The EBCI’s accomplishments were highlighted in this summer’s EPA report on Tribal Nonpoint Source Programs:
In 2014 the Eastern Band of Cherokee Indians (EBCI) opened an ecofriendly native plant nursery equipped with a rainwater harvesting and irrigation system. The tribe raises its own native plants (approximately 30 species of shrubs and trees) for riparian restoration and reforestation efforts. The persistent hard work has paid off. To date, EBCI has grown and incorporated almost 100,000 nursery-grown plants in projects across the reservation, including giving native fruit trees to tribal homeowners. Using §319 base funding and tribal funding, EBCI continues to improve the capacity and efficiency of the facility to meet the increasing demand for native plants. Mike LaVoie, EBCI Natural Resources Manager, notes “the project has been a great tool to help us develop partnerships and conduct outreach activities.”
The purpose of a Nonpoint Source Program is to protect water quality by addressing issues that don’t come from a single, known polluter. Everyone knows stories of factories dumping chemicals into their neighboring waterways, but pollution also comes in the form of sediment and fertilizer washing into streams from across the landscape. This type of pollution is the biggest threat to our streams and rivers in Cherokee, and our Water Quality office works hard at protecting them.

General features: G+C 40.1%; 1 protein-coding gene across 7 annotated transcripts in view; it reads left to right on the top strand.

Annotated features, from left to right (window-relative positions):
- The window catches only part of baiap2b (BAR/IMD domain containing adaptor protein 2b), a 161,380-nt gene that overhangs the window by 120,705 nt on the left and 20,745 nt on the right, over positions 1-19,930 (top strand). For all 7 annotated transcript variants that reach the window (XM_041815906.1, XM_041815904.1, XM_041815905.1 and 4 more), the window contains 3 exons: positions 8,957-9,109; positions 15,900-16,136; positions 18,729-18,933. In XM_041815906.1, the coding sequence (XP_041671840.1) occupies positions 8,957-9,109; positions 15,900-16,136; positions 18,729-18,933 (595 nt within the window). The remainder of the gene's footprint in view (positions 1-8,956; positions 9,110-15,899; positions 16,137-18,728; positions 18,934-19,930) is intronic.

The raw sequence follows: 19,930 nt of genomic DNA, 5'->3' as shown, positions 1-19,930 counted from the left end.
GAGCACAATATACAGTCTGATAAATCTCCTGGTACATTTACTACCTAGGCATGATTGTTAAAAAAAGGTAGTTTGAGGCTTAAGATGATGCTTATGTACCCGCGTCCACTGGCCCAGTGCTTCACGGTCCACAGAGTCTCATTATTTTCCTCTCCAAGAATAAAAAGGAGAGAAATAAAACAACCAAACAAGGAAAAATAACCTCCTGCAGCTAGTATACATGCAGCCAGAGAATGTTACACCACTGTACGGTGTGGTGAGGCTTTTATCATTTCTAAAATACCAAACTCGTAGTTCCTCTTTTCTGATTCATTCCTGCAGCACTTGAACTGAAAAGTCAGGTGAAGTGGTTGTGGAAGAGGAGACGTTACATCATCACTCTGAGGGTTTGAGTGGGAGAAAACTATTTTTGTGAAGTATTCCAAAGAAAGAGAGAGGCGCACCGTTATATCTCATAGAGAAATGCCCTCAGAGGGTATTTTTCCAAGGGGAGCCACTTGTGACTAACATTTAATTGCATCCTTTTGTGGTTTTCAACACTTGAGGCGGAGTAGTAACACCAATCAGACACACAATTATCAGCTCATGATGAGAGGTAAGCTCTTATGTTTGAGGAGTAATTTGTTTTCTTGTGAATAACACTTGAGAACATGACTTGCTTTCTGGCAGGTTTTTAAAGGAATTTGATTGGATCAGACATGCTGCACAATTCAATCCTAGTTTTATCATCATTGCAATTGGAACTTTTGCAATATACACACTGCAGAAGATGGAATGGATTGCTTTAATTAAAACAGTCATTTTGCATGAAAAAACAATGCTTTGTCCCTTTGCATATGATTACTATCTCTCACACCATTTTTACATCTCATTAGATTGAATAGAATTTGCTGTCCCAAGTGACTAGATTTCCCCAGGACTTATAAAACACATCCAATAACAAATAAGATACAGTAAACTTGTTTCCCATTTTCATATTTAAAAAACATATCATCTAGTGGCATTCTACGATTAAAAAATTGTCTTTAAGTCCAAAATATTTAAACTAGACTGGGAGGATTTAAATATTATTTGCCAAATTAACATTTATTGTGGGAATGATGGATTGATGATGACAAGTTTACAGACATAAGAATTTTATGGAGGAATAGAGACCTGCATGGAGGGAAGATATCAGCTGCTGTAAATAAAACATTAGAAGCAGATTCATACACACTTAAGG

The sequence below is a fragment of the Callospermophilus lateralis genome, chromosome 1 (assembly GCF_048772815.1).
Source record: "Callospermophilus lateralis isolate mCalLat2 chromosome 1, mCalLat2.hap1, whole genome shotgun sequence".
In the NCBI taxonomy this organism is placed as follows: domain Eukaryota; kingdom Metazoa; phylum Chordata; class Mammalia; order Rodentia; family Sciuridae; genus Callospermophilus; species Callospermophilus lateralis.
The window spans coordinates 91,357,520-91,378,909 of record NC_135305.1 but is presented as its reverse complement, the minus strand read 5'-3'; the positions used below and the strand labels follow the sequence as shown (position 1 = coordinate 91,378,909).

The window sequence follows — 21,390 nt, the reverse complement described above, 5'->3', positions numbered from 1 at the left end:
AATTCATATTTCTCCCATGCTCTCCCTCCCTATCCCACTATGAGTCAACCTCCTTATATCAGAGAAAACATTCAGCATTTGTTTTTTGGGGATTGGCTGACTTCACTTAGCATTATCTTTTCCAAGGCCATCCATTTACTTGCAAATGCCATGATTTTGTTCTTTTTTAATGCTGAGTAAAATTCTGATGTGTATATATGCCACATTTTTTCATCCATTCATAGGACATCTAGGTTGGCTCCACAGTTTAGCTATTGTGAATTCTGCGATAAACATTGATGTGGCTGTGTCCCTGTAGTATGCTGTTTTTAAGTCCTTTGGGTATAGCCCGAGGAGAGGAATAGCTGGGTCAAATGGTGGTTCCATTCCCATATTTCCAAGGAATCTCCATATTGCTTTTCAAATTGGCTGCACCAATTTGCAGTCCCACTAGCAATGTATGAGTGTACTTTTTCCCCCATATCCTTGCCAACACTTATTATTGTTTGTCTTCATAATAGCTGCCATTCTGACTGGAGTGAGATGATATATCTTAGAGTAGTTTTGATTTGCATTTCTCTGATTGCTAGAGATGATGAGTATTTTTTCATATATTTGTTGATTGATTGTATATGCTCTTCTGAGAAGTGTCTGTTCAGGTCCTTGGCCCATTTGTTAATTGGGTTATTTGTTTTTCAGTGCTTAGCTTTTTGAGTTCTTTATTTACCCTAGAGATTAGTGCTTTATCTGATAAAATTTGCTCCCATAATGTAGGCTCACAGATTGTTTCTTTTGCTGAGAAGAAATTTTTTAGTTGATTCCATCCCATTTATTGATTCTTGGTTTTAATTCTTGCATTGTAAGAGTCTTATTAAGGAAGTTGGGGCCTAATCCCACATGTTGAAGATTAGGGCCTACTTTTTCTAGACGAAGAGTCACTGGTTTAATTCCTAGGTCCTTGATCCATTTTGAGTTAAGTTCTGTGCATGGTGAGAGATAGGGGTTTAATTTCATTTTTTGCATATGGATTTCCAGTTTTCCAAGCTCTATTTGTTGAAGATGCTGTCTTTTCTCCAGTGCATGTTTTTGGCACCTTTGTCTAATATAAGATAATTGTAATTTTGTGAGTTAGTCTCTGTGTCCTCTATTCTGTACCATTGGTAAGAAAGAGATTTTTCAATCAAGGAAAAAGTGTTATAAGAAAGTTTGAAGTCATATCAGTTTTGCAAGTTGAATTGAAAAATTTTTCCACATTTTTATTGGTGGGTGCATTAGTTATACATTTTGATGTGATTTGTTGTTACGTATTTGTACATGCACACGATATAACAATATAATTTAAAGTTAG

One of the ways we do that is through stream restoration projects — a win-win for our waterways and their human neighbors. By curtailing erosion and planting vegetation alongside river banks, we can keep those “nonpoint source” contaminants from washing into the stream, all while protecting neighboring land from erosion. Most recently, we completed a 3.16-acre stream restoration project this summer on Hunting Boy Branch in Snowbird.
How can you help? If you have property along a river or stream, consider planting native trees or shrubs along its banks. Working with our Regulatory Compliance office on any ground-disturbing activities helps a lot, too. And let us know if there’s a major erosion problem in your area — our office already has several stream restoration projects in the works and plans to add more in the future!